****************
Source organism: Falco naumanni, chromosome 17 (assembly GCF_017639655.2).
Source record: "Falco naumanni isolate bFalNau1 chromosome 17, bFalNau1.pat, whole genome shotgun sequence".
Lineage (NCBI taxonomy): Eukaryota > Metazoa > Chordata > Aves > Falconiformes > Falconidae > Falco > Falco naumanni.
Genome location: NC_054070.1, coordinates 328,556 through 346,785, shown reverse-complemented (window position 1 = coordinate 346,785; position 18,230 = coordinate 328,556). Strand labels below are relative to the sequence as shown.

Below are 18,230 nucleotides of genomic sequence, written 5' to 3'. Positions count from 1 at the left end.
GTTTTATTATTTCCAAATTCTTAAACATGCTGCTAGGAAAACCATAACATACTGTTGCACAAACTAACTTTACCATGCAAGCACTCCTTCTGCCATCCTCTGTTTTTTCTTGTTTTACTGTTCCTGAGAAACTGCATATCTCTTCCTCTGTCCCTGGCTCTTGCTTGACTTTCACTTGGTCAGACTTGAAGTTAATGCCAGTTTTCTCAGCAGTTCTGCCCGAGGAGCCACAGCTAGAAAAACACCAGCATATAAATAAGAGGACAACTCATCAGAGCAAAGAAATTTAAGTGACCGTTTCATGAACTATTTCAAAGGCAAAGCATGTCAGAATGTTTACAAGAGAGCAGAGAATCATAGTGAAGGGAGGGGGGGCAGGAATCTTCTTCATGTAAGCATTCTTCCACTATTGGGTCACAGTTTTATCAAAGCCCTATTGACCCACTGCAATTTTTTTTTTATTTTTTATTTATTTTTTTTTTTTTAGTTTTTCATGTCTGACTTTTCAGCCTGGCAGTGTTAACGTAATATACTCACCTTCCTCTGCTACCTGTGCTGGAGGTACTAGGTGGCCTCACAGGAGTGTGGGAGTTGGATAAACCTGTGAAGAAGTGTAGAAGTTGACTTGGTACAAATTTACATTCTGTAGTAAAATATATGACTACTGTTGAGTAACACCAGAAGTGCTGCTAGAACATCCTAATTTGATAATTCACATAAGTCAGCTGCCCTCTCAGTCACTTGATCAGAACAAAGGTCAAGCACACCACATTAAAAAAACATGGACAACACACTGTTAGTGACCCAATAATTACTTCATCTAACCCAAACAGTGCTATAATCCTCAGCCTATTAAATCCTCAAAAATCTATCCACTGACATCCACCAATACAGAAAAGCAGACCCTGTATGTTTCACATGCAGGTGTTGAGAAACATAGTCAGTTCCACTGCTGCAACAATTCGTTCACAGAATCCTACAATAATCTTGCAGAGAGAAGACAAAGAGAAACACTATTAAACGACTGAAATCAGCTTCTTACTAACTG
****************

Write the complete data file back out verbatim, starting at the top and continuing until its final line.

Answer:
Source organism: Falco naumanni, chromosome 17 (assembly GCF_017639655.2).
Source record: "Falco naumanni isolate bFalNau1 chromosome 17, bFalNau1.pat, whole genome shotgun sequence".
Lineage (NCBI taxonomy): Eukaryota > Metazoa > Chordata > Aves > Falconiformes > Falconidae > Falco > Falco naumanni.
Genome location: NC_054070.1, coordinates 328,556 through 346,785, shown reverse-complemented (window position 1 = coordinate 346,785; position 18,230 = coordinate 328,556). Strand labels below are relative to the sequence as shown.

Below are 18,230 nucleotides of genomic sequence, written 5' to 3'. Positions count from 1 at the left end.
GTTTTATTATTTCCAAATTCTTAAACATGCTGCTAGGAAAACCATAACATACTGTTGCACAAACTAACTTTACCATGCAAGCACTCCTTCTGCCATCCTCTGTTTTTTCTTGTTTTACTGTTCCTGAGAAACTGCATATCTCTTCCTCTGTCCCTGGCTCTTGCTTGACTTTCACTTGGTCAGACTTGAAGTTAATGCCAGTTTTCTCAGCAGTTCTGCCCGAGGAGCCACAGCTAGAAAAACACCAGCATATAAATAAGAGGACAACTCATCAGAGCAAAGAAATTTAAGTGACCGTTTCATGAACTATTTCAAAGGCAAAGCATGTCAGAATGTTTACAAGAGAGCAGAGAATCATAGTGAAGGGAGGGGGGGCAGGAATCTTCTTCATGTAAGCATTCTTCCACTATTGGGTCACAGTTTTATCAAAGCCCTATTGACCCACTGCAATTTTTTTTTTATTTTTTATTTATTTTTTTTTTTTTAGTTTTTCATGTCTGACTTTTCAGCCTGGCAGTGTTAACGTAATATACTCACCTTCCTCTGCTACCTGTGCTGGAGGTACTAGGTGGCCTCACAGGAGTGTGGGAGTTGGATAAACCTGTGAAGAAGTGTAGAAGTTGACTTGGTACAAATTTACATTCTGTAGTAAAATATATGACTACTGTTGAGTAACACCAGAAGTGCTGCTAGAACATCCTAATTTGATAATTCACATAAGTCAGCTGCCCTCTCAGTCACTTGATCAGAACAAAGGTCAAGCACACCACATTAAAAAAACATGGACAACACACTGTTAGTGACCCAATAATTACTTCATCTAACCCAAACAGTGCTATAATCCTCAGCCTATTAAATCCTCAAAAATCTATCCACTGACATCCACCAATACAGAAAAGCAGACCCTGTATGTTTCACATGCAGGTGTTGAGAAACATAGTCAGTTCCACTGCTGCAACAATTCGTTCACAGAATCCTACAATAATCTTGCAGAGAGAAGACAAAGAGAAACACTATTAAACGACTGAAATCAGCTTCTTACTAACTG